In our last blog we explored the idea that four keys areas bring health and a sense of well being to our lives: nutrition, exercise, emotional stability and spiritual nurturing. Just as four equally balanced legs on a stool provide a sturdy foundation for sitting, these four areas are key to the foundation of our well being throughout our lives. We must be so convinced in our own minds of the benefits of each area that we are willing to act on those beliefs. Each area requires our intentionality, our focus, our creativity and our commitment. Lets take a look at a few ways to help make changes a little easier.
Proper nutrition evades most Americans. We develop habits of drive thru lines on our way to our kid's next soccer game or vending machine snacks at our workplace. Unfortunately, our food supply has been contaminated with pesticides in our produce and grains, hormones and antibiotics in our meats, and mercury in our fish. These easy options will not be easy on our bodies long-term. Eating healthy food takes time and effort to plan and execute. How do we work that into our schedule? Here are a few tips to help you get started.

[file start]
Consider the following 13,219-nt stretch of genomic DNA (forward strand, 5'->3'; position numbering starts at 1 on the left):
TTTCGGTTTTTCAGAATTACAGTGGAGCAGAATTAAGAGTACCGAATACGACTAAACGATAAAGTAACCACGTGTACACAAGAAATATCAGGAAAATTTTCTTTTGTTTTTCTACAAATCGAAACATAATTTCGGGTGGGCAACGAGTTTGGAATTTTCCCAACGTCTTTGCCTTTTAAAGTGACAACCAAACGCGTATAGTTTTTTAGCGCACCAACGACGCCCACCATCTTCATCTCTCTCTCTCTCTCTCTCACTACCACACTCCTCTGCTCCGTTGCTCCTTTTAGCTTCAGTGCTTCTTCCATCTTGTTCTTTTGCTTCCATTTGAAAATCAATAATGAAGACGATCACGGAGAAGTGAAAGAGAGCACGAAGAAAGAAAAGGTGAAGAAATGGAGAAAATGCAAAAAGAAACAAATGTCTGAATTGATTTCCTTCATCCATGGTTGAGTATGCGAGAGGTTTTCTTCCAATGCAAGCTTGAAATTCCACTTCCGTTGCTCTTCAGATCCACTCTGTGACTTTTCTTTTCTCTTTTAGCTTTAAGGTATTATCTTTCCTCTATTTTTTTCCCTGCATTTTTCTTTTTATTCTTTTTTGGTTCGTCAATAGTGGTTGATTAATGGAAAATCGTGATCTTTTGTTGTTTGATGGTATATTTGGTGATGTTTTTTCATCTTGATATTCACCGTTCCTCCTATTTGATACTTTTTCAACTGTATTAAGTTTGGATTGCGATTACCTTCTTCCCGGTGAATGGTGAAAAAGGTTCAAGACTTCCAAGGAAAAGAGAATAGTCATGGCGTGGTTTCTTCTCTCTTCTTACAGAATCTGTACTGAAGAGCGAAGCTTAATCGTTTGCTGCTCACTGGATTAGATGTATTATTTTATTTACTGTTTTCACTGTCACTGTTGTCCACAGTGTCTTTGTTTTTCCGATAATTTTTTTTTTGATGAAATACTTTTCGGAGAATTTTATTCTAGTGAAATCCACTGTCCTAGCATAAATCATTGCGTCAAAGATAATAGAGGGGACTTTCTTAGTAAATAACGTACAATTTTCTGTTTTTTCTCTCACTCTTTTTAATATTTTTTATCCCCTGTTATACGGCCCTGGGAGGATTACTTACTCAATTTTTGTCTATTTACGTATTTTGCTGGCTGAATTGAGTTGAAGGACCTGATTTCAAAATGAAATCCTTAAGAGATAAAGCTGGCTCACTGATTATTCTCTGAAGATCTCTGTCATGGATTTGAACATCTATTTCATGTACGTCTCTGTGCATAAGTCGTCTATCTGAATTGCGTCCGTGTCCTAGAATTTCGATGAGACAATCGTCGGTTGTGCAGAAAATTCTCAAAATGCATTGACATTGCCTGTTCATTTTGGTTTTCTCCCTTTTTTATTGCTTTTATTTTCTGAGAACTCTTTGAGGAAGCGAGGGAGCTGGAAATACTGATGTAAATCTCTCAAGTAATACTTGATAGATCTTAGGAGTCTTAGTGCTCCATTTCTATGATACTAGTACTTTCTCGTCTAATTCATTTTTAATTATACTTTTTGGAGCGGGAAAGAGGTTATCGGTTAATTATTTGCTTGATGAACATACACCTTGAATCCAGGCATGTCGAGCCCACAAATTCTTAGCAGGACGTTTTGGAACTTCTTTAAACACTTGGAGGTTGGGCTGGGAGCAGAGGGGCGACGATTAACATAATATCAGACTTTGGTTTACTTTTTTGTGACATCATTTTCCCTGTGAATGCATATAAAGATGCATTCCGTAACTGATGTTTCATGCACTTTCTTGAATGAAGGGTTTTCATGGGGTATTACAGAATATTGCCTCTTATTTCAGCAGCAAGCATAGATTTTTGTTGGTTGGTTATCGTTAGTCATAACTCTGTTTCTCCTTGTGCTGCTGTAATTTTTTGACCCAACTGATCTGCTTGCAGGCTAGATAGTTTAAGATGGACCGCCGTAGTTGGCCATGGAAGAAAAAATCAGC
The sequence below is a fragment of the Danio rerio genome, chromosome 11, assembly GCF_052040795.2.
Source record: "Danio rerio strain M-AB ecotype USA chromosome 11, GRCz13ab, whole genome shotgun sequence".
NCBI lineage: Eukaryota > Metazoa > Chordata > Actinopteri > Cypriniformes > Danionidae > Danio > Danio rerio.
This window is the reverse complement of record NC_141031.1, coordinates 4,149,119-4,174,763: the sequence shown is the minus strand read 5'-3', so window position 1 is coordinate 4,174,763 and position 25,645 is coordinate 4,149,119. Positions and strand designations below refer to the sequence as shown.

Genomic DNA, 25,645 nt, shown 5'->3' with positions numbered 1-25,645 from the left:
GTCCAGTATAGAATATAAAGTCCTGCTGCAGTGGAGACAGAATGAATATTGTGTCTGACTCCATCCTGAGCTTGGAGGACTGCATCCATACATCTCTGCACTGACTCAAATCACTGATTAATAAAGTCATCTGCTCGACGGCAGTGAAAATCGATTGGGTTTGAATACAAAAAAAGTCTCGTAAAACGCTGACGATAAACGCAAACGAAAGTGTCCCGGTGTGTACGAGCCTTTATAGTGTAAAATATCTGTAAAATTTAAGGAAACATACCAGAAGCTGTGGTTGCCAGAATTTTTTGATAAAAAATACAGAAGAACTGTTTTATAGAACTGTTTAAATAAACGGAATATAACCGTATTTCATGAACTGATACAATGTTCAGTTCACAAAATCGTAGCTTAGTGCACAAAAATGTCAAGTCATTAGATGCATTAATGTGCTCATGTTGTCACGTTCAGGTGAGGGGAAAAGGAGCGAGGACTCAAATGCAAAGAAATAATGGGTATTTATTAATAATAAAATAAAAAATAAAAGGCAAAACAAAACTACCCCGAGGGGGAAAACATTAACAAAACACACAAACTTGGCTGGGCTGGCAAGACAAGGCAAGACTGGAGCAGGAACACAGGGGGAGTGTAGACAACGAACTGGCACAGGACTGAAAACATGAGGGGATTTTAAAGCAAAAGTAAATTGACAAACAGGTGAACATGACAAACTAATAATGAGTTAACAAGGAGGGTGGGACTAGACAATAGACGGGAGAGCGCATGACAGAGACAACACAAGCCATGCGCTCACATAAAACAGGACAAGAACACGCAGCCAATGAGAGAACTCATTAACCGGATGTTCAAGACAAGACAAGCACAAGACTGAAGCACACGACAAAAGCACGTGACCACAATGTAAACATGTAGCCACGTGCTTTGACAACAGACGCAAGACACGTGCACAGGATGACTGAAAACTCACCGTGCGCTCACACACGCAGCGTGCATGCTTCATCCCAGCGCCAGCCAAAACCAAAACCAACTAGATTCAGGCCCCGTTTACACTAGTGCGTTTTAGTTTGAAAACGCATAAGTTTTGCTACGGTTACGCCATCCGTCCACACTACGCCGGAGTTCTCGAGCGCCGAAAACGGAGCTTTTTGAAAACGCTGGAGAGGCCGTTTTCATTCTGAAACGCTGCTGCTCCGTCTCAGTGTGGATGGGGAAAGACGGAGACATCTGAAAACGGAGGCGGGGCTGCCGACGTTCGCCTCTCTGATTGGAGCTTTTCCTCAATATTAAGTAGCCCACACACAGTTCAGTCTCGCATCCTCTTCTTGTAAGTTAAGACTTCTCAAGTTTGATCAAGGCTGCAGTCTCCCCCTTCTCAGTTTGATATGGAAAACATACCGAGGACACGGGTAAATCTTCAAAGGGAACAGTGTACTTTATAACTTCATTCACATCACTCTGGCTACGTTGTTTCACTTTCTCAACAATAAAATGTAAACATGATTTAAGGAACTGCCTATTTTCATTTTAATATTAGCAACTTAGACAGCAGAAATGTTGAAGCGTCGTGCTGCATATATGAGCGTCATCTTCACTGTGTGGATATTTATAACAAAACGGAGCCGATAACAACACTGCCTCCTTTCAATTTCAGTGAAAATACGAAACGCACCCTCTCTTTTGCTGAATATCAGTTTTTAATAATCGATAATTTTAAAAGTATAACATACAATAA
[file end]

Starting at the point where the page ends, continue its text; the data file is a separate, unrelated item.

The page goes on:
First, develop a list of healthy foods in each of these categories. You’ll need a list of vegetables and fruits, proteins (plant and animal), and healthy fats in the form of seeds, nuts, and oils. You can find detailed lists with a simple online search. A well-developed list will simplify from which areas of the grocery store you shop, saving you time and streamlining your thoughts about what to eat. Buy organic as much as you can and purchase grass fed beef, organic chicken, and wild caught fish.